So until you can prove the Germans wrong, and of course, you, right, I would lift those banners and walk those streets, proud of the 30 comrades who do not forget their history easily.

Tuesday, 10 February 2009

An open letter to Mohd Ridhuan Mohammad of UM.

The situation in Perak is not unique. From the trove of the world's historical heritage you should gain a lot.

The primacy of personal politics has long contributed to the ugliest chapters of world history, long before we even come to know constitutional monarchy. Amidst of the crisis in 1914 in Russia, the Tsar's unequivocal and unconditional support for the Serbs indirectly resulted a revolution which was not so kind to his throne. After the wars from multiple fronts he waged, the Duma came to absolute power and he, to his knees. Let us not forget the fact that the Tsar called for wars despite the assessments of his military strength - conducted by his generals - which were not so supportive.

The lesson here is that a king is still a human. If to question is natural to humans then to be questioned is also natural to humans. Let not this one slip through, because nature restores power to those worthy of it by thunder: war strategies to the generals and democracy to the people.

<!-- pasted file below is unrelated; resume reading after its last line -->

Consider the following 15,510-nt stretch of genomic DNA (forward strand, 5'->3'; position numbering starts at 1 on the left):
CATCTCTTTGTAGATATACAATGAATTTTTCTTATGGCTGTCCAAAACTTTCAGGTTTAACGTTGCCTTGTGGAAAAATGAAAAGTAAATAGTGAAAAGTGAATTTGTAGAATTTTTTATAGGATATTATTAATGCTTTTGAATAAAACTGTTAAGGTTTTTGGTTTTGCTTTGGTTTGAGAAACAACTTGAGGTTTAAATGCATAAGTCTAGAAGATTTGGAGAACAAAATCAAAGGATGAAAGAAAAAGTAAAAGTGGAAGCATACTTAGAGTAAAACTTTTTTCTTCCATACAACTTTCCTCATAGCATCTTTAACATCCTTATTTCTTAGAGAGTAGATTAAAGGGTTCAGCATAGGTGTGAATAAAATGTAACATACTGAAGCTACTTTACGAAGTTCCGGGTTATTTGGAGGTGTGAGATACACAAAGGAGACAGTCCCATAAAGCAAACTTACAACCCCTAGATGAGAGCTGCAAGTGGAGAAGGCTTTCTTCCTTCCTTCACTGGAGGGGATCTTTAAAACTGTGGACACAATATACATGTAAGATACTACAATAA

A wave of 'Transformismo' struck the entire Malaysia in the previous General Election as the people sipped democracy 'more than what the leaders could afford'.

In the crisis of 1914, it is not easy to determine where the final responsibility for taking decisions lay, with the Emperor formally being the ultimate authority and receiving advice from civil and military officials who were not bound by any principle of collective responsibility. In Russia, the situation was complicated by the personality of the Emperor who regarded himself as the ultimate power but who was influenced in contrary directions by his own successive whims and the policies of some of his advisors, and still more by his belief that he represented and embodied the aspirations of most of his subjects.

I do not see the difference between what happened there and then and what's happening here and now for imps should look alike as they sit in eager caucus, as Emily Dickinson blatantly put it. And if you believe that these uprise and revolutions by the people are not inscribed in our tradition of loyalty, you can always check our history or learn of it the hard way.

In fact, what choices does an implemented policy of 'Prudenza, Riserbo, Segretezza' would provide the people with and of what promises?

God Bless you.